- 1 What is the goal of treatment for type 1 diabetes?
- 2 What is the goal of insulin therapy?
- 3 What can you do to prevent type 1 diabetes?
- 4 What is the life expectancy of someone with diabetes type 1?
- 5 What are the main side effects of insulin therapy?
- 6 What happens if insulin is taken after food?
- 7 How long does it take for insulin to start working?
- 8 Can type 1 diabetes be reversed?
- 9 Can diabetes be cured completely?
- 10 How did I get type 1 diabetes?
- 11 Does type 1 diabetes get worse with age?
- 12 How can I reverse diabetes permanently?
- 13 Can Type 1 diabetics live a full life?
What is the goal of treatment for type 1 diabetes?
The goals for the management of type 1 diabetes in adolescents are to (i) prevent diabetic ketoacidosis; (ii) prevent severe hypoglycemia; (iii) maintain normal growth and development; and (iv) prevent long-term diabetic complications. To prevent diabetic ketoacidosis, patients must take their insulin appropriately.
What is the goal of insulin therapy?
Insulin therapy helps prevent diabetes complications by keeping your blood sugar within your target range.
What can you do to prevent type 1 diabetes?
Currently, no one knows how to prevent type 1 diabetes, but it can be managed by following your doctor’s recommendations for living a healthy lifestyle, managing your blood sugar, getting regular health checkups, and getting diabetes self-management education and support.
What is the life expectancy of someone with diabetes type 1?
The investigators found that men with type 1 diabetes had an average life expectancy of about 66 years, compared with 77 years among men without it. Women with type 1 diabetes had an average life expectancy of about 68 years, compared with 81 years for those without the disease, the study found.
What are the main side effects of insulin therapy?
Common side effects include:
- initial weight gain as the cells start to take in glucose.
- blood sugar that drops too low, or hypoglycemia.
- rashes, bumps, or swelling at an injection site.
- anxiety or depression.
- a cough when taking inhaled insulin.
What happens if insulin is taken after food?
Mealtime insulin also comes with other risks. If you take your mealtime insulin, but are unable to eat, you could become hypoglycemic. Hypoglycemia occurs when your blood sugar levels get too low. This can be very dangerous.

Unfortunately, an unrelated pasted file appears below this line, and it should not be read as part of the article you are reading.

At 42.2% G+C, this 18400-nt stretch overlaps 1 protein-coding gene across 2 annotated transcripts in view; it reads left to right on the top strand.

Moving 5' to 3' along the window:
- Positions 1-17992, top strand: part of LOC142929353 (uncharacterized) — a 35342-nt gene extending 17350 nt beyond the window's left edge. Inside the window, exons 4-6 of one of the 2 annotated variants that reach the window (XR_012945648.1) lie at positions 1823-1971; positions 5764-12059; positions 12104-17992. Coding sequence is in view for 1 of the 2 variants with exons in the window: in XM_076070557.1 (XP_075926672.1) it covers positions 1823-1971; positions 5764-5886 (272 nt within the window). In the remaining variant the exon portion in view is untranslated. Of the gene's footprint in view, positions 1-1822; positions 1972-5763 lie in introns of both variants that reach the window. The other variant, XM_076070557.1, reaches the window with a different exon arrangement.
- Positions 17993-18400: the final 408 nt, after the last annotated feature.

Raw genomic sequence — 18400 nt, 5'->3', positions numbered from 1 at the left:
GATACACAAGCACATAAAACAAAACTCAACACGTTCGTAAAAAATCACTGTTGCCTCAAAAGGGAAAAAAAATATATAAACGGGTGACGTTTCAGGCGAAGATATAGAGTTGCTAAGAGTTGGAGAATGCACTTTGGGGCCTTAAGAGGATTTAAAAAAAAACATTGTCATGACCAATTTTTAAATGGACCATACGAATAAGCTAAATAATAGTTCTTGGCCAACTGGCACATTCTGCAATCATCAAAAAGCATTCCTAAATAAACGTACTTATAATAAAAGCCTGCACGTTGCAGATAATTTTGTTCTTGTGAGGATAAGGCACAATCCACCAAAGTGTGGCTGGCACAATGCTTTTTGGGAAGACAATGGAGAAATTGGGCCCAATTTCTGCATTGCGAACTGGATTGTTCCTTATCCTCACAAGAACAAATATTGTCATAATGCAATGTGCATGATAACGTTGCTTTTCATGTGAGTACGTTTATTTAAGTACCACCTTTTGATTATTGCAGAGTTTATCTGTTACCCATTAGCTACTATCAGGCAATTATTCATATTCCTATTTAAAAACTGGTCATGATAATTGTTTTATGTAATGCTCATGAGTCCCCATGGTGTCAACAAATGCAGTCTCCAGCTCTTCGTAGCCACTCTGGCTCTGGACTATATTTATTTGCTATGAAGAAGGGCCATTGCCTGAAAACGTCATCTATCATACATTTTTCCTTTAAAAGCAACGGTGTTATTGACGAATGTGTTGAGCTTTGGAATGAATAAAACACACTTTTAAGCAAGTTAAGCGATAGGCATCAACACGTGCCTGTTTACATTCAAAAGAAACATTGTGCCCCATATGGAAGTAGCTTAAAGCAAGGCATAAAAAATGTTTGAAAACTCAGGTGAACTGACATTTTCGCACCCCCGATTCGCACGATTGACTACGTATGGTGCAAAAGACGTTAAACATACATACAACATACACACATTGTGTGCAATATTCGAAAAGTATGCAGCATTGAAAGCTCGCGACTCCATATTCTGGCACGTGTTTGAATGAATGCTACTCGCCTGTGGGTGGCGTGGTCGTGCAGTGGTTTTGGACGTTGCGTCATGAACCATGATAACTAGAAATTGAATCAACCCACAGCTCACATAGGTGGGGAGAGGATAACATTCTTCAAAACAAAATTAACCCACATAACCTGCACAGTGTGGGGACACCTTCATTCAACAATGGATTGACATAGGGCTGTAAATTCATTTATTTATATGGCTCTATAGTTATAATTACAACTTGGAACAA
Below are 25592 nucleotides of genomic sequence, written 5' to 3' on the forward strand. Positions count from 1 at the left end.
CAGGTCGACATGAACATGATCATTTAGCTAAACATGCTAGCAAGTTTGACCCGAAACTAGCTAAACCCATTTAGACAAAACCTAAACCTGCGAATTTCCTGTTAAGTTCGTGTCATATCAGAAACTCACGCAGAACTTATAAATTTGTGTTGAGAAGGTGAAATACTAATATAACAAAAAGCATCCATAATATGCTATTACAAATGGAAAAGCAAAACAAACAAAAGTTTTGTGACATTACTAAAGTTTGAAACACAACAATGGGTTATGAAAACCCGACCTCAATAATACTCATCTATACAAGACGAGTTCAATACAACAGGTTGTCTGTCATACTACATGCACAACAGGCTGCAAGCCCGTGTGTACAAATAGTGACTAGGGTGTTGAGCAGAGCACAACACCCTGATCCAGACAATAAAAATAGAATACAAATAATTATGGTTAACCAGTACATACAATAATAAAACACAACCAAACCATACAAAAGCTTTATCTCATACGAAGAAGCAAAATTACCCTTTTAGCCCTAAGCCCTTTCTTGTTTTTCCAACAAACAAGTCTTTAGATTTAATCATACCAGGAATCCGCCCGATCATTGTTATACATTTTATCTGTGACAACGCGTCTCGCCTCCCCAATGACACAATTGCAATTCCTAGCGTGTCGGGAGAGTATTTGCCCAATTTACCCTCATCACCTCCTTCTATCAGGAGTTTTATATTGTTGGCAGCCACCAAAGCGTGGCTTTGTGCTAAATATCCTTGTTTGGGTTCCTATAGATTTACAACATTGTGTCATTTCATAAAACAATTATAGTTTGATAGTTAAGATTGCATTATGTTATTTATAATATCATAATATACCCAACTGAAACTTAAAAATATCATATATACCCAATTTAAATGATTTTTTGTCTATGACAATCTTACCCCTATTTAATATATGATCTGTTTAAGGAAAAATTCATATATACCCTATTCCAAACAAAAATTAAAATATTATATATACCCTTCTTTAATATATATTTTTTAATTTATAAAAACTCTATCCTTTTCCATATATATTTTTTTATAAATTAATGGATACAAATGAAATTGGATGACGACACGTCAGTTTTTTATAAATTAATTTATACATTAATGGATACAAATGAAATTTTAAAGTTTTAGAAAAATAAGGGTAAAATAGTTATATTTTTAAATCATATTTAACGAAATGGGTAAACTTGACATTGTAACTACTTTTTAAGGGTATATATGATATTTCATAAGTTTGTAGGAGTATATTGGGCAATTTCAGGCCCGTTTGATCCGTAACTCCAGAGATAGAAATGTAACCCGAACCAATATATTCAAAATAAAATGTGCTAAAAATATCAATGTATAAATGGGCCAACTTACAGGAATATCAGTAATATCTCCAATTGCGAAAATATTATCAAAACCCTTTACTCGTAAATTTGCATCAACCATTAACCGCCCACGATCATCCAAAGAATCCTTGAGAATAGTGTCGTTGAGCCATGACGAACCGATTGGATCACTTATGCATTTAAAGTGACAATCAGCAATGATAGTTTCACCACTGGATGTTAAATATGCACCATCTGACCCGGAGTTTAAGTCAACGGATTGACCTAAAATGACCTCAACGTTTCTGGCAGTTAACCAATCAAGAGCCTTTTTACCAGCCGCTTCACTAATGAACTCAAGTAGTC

How long does it take for insulin to start working?
Rapid-acting insulin starts to work within 30 minutes after injection. Its effects only last 2 to 3 hours. Regular- or short-acting insulin takes about 30 minutes to work and lasts for about 3 to 6 hours. Intermediate-acting insulin takes up to 4 hours to work fully.
Can type 1 diabetes be reversed?
The truth is, while type 1 diabetes can be managed with insulin, diet and exercise, there is currently no cure. However, researchers with the Diabetes Research Institute are now working on treatments to reverse the disease, so that people with type 1 diabetes can live healthy lives without medication.
Can diabetes be cured completely?
No cure for diabetes currently exists, but the disease can go into remission. When diabetes goes into remission, it means that the body does not show any signs of diabetes, although the disease is technically still present.
How did I get type 1 diabetes?
Type 1 diabetes occurs when your immune system, the body’s system for fighting infection, attacks and destroys the insulin-producing beta cells of the pancreas. Scientists think type 1 diabetes is caused by genes and environmental factors, such as viruses, that might trigger the disease.
Does type 1 diabetes get worse with age?
An earlier onset of type 1 diabetes is also associated with a longer burden of disease and more diabetes-related complications in the aging population.
How can I reverse diabetes permanently?
Although there’s no cure for type 2 diabetes, studies show it’s possible for some people to reverse it. Through diet changes and weight loss, you may be able to reach and hold normal blood sugar levels without medication. This doesn’t mean you’re completely cured. Type 2 diabetes is an ongoing disease.
Can Type 1 diabetics live a full life?
While the lifespan of people with type 1 diabetes has increased progressively since the advent of insulin therapy, these patients still experience premature mortality, primarily from cardiovascular disease (CVD). However, a subgroup of those with type 1 diabetes survives well into old age without significant morbidity.